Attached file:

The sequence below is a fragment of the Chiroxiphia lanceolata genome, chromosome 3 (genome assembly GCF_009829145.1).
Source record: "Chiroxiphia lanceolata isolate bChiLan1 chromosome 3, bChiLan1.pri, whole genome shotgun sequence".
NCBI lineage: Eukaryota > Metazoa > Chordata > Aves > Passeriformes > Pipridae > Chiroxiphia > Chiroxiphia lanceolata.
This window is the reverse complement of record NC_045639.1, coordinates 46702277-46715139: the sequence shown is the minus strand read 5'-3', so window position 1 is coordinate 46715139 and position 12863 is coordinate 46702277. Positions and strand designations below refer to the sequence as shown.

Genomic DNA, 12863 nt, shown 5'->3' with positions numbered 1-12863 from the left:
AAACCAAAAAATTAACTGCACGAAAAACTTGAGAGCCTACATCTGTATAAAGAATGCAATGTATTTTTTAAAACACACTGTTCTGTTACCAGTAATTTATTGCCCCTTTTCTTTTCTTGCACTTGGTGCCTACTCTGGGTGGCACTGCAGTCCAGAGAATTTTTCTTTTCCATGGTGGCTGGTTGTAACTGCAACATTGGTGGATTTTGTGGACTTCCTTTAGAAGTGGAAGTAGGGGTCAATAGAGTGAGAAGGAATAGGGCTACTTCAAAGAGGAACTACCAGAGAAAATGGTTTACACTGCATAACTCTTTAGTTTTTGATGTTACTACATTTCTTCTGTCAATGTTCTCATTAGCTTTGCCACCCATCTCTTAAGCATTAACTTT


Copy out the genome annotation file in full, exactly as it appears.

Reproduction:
The sequence below is a fragment of the Chiroxiphia lanceolata genome, chromosome 3 (genome assembly GCF_009829145.1).
Source record: "Chiroxiphia lanceolata isolate bChiLan1 chromosome 3, bChiLan1.pri, whole genome shotgun sequence".
NCBI lineage: Eukaryota > Metazoa > Chordata > Aves > Passeriformes > Pipridae > Chiroxiphia > Chiroxiphia lanceolata.
This window is the reverse complement of record NC_045639.1, coordinates 46702277-46715139: the sequence shown is the minus strand read 5'-3', so window position 1 is coordinate 46715139 and position 12863 is coordinate 46702277. Positions and strand designations below refer to the sequence as shown.

Genomic DNA, 12863 nt, shown 5'->3' with positions numbered 1-12863 from the left:
AAACCAAAAAATTAACTGCACGAAAAACTTGAGAGCCTACATCTGTATAAAGAATGCAATGTATTTTTTAAAACACACTGTTCTGTTACCAGTAATTTATTGCCCCTTTTCTTTTCTTGCACTTGGTGCCTACTCTGGGTGGCACTGCAGTCCAGAGAATTTTTCTTTTCCATGGTGGCTGGTTGTAACTGCAACATTGGTGGATTTTGTGGACTTCCTTTAGAAGTGGAAGTAGGGGTCAATAGAGTGAGAAGGAATAGGGCTACTTCAAAGAGGAACTACCAGAGAAAATGGTTTACACTGCATAACTCTTTAGTTTTTGATGTTACTACATTTCTTCTGTCAATGTTCTCATTAGCTTTGCCACCCATCTCTTAAGCATTAACTTT